Friday, July 15, 2011

The Muse of Summer

The Story Behind the Poem
The muse makes weird things happen, excites your passions, moves your soul.
Lowinsky, The Sister from Below, pp. 2-3

Interior of My Grandparents North Berkeley Home
Oil Painting, 1943, by Emma Hoffman

Summer is my season. Summer fruit is a joy. I love it for breakfast. This morning it was glowing Bing cherries, sweet strawberries, a half a golden apricot, a handful of blueberries with my morning yogurt. Our summer garden is a joy. Dan tends the roses. They respond in vibrant yellow, salmon pink, fire orange. He brings bright treasure into the house. The Buddha of the kitchen window sits surrounded by all this color—his eyes closed. Mine aren’t. Dan’s tomatoes are gathering red. Their smell is ecstatic—sends me back to the girl I was, on summer vacation in Vermont—intoxicated by the smell of tomatoes in the sun. Dan feeds the birds. Finches and hummingbirds come, flashing their yellow bellies, their fuschia throats.

Summer is my season, the season of my birth. Summer’s colors and smells take me back to my new baby days in my grandparents’ North Berkeley home. I feel at home in summer, in my body, in light dresses, in my connection to earth and sky. I feel held by the warmth, blessed by the light, until the fog rolls in. Then I complain about what a cold wet blanket the fog is, how it interrupts my summer bliss. Dan, who doesn’t do so well in the heat, is grateful for the fog. And I must admit, there have been a few days, as the earth warms, that I too have welcomed the fog.

It’s not just the fog that intrudes on my bliss. For the summer I was born was war time, Shoah time—a terrible time for the world, for the Jews, for my family. My immediate family had made it out of Europe, and after a period of limbo, had found a home in America. They were haunted by those who did not get out, especially by the ghosts of my father’s parents. The ghosts wove themselves into my earliest sense of the world. They are always with me.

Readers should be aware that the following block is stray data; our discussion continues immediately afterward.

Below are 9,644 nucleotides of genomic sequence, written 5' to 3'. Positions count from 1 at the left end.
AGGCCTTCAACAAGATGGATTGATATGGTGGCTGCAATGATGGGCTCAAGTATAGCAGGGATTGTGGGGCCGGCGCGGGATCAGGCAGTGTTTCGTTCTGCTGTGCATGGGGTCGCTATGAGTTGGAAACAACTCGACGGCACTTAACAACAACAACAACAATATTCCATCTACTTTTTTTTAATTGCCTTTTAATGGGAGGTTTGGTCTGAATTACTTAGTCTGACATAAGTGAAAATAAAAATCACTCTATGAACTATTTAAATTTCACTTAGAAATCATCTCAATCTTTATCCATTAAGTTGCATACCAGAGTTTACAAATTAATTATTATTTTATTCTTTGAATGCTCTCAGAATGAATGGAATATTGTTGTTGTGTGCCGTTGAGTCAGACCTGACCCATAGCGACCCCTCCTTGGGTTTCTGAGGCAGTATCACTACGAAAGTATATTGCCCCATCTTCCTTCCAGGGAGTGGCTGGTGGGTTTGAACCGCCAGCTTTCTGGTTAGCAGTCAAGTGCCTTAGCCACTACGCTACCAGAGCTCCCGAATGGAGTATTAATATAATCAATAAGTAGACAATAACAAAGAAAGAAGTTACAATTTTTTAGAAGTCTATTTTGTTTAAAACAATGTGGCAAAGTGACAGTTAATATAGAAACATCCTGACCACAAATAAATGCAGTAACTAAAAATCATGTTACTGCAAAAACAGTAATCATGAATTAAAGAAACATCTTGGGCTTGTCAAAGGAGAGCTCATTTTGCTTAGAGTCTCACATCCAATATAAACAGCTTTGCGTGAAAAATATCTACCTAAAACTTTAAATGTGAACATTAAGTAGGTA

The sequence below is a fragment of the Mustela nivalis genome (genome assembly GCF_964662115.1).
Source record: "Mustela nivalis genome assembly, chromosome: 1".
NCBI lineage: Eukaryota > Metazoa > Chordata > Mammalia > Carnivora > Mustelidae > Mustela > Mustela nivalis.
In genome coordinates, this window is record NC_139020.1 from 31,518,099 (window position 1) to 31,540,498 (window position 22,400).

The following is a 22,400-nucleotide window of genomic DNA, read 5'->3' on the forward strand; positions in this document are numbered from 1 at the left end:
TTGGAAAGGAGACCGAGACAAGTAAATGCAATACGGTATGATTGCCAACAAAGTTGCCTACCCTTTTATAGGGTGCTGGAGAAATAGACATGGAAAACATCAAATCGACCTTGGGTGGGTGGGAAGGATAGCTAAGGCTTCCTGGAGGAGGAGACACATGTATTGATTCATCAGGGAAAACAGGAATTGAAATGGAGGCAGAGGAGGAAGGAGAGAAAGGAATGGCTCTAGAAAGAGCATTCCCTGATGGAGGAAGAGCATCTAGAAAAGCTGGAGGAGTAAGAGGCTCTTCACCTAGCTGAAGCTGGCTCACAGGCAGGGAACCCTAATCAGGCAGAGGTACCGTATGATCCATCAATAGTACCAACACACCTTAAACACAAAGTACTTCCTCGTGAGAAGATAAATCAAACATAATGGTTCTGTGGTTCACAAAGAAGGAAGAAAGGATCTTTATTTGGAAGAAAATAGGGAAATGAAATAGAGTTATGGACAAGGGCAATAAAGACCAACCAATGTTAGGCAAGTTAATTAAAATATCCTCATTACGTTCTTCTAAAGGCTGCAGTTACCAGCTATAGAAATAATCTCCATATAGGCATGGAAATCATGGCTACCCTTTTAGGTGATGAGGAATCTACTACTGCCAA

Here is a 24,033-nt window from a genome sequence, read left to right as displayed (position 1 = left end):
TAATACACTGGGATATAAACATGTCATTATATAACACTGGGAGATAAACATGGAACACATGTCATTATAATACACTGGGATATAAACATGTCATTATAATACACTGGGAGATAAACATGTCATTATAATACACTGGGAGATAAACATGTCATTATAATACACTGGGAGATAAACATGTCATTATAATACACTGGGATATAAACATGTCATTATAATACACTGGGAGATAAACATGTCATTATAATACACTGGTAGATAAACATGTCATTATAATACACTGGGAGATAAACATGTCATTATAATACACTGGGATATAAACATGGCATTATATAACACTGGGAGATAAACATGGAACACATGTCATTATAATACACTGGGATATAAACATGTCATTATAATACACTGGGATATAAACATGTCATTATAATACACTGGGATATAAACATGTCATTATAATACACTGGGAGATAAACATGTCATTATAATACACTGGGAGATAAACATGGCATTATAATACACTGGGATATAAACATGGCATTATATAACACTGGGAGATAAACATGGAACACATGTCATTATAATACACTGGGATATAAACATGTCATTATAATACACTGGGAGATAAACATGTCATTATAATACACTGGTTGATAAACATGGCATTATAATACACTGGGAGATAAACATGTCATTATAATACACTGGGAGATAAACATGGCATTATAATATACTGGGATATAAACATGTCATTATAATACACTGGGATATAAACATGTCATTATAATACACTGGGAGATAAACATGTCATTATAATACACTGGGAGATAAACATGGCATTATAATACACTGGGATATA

All this sensual delight, this stimulation, this seduction and color, this hot and cold, these ghosts that wander between the worlds, are heaven for a Muse. She thrives on summer fruit and roses, on tree light and dancing shadows, on long reveries in which the ghosts hold forth. She lures me to places I’ve never gone before. She rummages through her dress up box and puts on costumes I’ve never seen. One summer she showed up as Iris, a goddess I‘d never kept company with before. Iris demanded a poem.

Iris is the rainbow goddess, goddess of color, goddess of vision. She is a flower; she is psychopomp—she bridges the worlds between humans and gods. She is associated with writing, for writing bridges the inner and outer worlds. Some say she has recently appeared to star gazers as a planet. She guides the souls of dead women. No wonder she showed up, demanding her due. She was one of the goddesses present at my birth, and I had not honored her. Here is the poem that came:

Regarding Irisblue eyes are hers dark almost violet like the fierce
painter’s eyes of my mother’s mother and she slips off
her rainbow bridge making sense of the vision I had
as a girl of a being of light crossing over the water

she says she was there at my birth she
and her sea sister Thetis it was dawn
on a summer Wednesday far from the transit camp
Lag Westerbork where my father’s mother gave up

the ghost and Iris a small recently discovered
planet rose on the eastern horizon she the forgotten
goddess who carries a box of writing implements draws color
out of the glistening air is good at delicate negotiations between

those who belong to forever and those who are just
passing through gathered blessings for me from the sea
full of secrets full of wandering fish from the dead
who gave me sea horses to ride goat song

and shimmer my baby body was touched by the purple
of ghosts their blues their deep maroons and I was gifted
with every pleasure of voice of tongue of kicking feet full